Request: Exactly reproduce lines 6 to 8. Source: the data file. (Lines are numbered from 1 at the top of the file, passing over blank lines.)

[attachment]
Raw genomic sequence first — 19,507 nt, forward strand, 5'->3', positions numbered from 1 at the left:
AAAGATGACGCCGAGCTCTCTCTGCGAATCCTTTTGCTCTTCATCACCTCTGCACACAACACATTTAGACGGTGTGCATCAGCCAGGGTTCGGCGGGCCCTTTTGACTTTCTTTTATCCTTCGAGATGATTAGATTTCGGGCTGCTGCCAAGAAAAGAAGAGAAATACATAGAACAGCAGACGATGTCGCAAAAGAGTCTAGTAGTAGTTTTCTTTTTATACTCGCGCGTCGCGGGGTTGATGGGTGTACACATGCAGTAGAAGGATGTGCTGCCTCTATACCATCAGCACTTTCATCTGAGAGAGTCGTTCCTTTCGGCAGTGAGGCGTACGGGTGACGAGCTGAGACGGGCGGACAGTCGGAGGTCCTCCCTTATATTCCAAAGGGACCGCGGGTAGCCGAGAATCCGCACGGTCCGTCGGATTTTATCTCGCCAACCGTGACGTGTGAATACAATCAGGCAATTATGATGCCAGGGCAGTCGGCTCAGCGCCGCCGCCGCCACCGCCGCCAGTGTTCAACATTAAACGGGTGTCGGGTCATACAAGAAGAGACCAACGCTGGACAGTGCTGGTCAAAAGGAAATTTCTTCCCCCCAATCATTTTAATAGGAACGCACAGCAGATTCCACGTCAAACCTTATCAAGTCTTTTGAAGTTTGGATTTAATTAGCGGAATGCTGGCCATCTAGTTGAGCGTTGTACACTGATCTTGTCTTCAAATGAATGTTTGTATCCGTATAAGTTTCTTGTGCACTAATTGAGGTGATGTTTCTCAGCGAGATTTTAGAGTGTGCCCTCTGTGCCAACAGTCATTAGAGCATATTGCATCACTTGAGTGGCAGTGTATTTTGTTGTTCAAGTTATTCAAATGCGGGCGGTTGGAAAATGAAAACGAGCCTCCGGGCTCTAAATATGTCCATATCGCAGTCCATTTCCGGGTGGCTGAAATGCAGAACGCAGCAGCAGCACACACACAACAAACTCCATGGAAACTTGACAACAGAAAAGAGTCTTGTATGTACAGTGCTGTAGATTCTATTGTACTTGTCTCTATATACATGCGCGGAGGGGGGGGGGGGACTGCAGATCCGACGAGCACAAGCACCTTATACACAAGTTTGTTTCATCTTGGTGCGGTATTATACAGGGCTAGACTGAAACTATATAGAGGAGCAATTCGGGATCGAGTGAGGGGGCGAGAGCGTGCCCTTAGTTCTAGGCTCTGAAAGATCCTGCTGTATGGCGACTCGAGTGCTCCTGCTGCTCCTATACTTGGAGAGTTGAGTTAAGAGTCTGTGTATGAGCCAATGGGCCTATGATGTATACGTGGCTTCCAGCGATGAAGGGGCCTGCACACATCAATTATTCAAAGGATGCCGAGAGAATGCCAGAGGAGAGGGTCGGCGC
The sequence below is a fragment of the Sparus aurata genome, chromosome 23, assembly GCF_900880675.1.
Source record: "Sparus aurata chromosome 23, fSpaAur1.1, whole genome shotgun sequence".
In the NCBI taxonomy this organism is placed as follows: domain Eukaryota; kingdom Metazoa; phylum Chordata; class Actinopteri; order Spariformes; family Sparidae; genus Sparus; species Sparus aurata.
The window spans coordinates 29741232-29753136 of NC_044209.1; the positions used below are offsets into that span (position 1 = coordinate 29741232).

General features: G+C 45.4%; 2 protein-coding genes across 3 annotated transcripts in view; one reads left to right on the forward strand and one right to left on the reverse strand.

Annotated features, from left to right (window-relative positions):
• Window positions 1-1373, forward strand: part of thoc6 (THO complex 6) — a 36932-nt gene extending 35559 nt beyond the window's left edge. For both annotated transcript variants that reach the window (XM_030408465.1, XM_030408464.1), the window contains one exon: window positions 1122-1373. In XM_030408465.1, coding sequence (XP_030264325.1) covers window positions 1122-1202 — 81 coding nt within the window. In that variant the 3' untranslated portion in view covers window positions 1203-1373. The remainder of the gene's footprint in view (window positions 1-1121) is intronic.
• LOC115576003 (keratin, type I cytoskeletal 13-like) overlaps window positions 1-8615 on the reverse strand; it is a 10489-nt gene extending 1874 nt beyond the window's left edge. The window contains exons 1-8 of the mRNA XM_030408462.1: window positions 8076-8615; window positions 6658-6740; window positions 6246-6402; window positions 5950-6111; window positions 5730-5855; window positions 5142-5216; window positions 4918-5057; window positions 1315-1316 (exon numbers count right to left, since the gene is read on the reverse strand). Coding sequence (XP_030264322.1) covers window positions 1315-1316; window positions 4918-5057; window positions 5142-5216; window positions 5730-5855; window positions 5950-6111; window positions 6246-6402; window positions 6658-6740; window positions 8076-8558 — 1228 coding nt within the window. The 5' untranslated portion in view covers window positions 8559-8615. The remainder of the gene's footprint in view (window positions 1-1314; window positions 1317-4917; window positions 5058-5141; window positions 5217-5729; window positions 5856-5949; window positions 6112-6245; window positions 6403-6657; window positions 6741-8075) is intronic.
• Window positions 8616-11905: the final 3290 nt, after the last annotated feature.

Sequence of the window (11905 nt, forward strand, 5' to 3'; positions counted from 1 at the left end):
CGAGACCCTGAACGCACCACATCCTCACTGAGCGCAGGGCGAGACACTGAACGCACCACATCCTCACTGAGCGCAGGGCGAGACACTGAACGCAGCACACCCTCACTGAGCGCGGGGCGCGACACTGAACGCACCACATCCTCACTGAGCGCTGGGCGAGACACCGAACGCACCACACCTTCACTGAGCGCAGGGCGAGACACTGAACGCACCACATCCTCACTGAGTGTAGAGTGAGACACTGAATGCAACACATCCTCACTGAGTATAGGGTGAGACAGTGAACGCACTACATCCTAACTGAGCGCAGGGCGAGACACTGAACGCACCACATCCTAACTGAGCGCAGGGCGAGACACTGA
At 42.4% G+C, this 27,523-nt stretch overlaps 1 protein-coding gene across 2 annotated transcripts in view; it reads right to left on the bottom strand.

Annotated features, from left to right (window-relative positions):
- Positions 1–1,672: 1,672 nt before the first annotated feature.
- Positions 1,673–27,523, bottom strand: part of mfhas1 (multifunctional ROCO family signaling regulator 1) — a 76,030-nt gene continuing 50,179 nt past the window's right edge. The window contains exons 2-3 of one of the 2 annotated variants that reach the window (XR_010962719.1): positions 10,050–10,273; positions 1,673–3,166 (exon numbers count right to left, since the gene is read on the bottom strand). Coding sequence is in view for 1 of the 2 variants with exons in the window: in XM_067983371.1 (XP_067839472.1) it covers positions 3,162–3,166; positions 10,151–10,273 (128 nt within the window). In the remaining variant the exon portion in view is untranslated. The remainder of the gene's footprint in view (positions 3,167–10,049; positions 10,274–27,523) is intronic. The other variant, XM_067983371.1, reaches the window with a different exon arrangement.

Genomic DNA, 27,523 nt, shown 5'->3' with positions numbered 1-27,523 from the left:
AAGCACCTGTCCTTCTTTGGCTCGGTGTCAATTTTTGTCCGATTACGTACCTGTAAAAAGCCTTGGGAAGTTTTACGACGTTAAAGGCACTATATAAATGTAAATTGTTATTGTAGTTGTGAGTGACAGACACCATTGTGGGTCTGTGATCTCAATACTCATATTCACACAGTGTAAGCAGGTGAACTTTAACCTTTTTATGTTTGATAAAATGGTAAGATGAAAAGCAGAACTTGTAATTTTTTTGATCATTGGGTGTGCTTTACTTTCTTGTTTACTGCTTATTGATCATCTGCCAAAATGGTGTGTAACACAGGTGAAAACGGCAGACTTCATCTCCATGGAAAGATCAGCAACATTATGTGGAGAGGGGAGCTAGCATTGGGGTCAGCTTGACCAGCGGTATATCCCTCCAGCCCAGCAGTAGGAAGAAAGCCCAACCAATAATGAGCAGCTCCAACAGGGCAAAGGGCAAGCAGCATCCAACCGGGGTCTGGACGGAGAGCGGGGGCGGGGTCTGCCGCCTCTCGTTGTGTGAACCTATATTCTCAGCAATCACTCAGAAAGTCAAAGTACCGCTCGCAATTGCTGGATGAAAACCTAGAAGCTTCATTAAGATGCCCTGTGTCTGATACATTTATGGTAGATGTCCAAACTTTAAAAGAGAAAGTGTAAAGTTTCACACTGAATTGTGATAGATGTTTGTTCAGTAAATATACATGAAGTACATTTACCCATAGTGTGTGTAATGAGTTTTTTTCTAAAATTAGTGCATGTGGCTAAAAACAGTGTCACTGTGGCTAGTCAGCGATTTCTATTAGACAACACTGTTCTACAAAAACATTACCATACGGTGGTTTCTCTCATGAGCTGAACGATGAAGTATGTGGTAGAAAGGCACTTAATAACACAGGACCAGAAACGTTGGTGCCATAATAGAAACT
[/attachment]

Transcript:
The window spans coordinates 29741232-29753136 of NC_044209.1; the positions used below are offsets into that span (position 1 = coordinate 29741232).

General features: G+C 45.4%; 2 protein-coding genes across 3 annotated transcripts in view; one reads left to right on the forward strand and one right to left on the reverse strand.

Annotated features, from left to right (window-relative positions):